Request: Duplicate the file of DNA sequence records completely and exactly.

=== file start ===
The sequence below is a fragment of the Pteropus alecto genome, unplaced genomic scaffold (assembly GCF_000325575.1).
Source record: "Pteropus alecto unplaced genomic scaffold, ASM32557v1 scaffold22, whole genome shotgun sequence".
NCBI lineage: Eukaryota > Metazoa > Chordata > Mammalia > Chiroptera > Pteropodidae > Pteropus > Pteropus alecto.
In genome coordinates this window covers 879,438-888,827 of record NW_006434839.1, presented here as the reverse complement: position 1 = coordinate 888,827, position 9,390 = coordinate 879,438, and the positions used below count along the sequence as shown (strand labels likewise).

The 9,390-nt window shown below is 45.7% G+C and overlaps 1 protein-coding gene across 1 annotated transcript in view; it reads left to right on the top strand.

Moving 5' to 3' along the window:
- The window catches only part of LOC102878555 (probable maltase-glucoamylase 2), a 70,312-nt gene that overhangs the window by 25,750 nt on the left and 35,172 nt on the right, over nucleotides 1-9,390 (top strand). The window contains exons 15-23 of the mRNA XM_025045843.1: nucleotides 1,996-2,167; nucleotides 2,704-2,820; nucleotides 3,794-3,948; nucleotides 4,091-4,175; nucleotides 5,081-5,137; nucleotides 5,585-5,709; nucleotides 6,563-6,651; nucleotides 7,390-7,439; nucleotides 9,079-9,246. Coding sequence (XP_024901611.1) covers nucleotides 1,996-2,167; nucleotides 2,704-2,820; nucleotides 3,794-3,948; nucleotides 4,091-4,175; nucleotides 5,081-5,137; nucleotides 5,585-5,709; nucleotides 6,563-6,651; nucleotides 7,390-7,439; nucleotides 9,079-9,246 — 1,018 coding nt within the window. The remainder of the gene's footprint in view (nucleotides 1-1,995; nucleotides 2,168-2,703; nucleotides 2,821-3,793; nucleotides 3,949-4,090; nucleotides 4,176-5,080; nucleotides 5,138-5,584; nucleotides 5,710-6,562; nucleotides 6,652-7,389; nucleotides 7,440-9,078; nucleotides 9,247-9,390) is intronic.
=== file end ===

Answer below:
The sequence below is a fragment of the Pteropus alecto genome, unplaced genomic scaffold (assembly GCF_000325575.1).
Source record: "Pteropus alecto unplaced genomic scaffold, ASM32557v1 scaffold22, whole genome shotgun sequence".
NCBI lineage: Eukaryota > Metazoa > Chordata > Mammalia > Chiroptera > Pteropodidae > Pteropus > Pteropus alecto.
In genome coordinates this window covers 879,438-888,827 of record NW_006434839.1, presented here as the reverse complement: position 1 = coordinate 888,827, position 9,390 = coordinate 879,438, and the positions used below count along the sequence as shown (strand labels likewise).

The 9,390-nt window shown below is 45.7% G+C and overlaps 1 protein-coding gene across 1 annotated transcript in view; it reads left to right on the top strand.

Moving 5' to 3' along the window:
- The window catches only part of LOC102878555 (probable maltase-glucoamylase 2), a 70,312-nt gene that overhangs the window by 25,750 nt on the left and 35,172 nt on the right, over nucleotides 1-9,390 (top strand). The window contains exons 15-23 of the mRNA XM_025045843.1: nucleotides 1,996-2,167; nucleotides 2,704-2,820; nucleotides 3,794-3,948; nucleotides 4,091-4,175; nucleotides 5,081-5,137; nucleotides 5,585-5,709; nucleotides 6,563-6,651; nucleotides 7,390-7,439; nucleotides 9,079-9,246. Coding sequence (XP_024901611.1) covers nucleotides 1,996-2,167; nucleotides 2,704-2,820; nucleotides 3,794-3,948; nucleotides 4,091-4,175; nucleotides 5,081-5,137; nucleotides 5,585-5,709; nucleotides 6,563-6,651; nucleotides 7,390-7,439; nucleotides 9,079-9,246 — 1,018 coding nt within the window. The remainder of the gene's footprint in view (nucleotides 1-1,995; nucleotides 2,168-2,703; nucleotides 2,821-3,793; nucleotides 3,949-4,090; nucleotides 4,176-5,080; nucleotides 5,138-5,584; nucleotides 5,710-6,562; nucleotides 6,652-7,389; nucleotides 7,440-9,078; nucleotides 9,247-9,390) is intronic.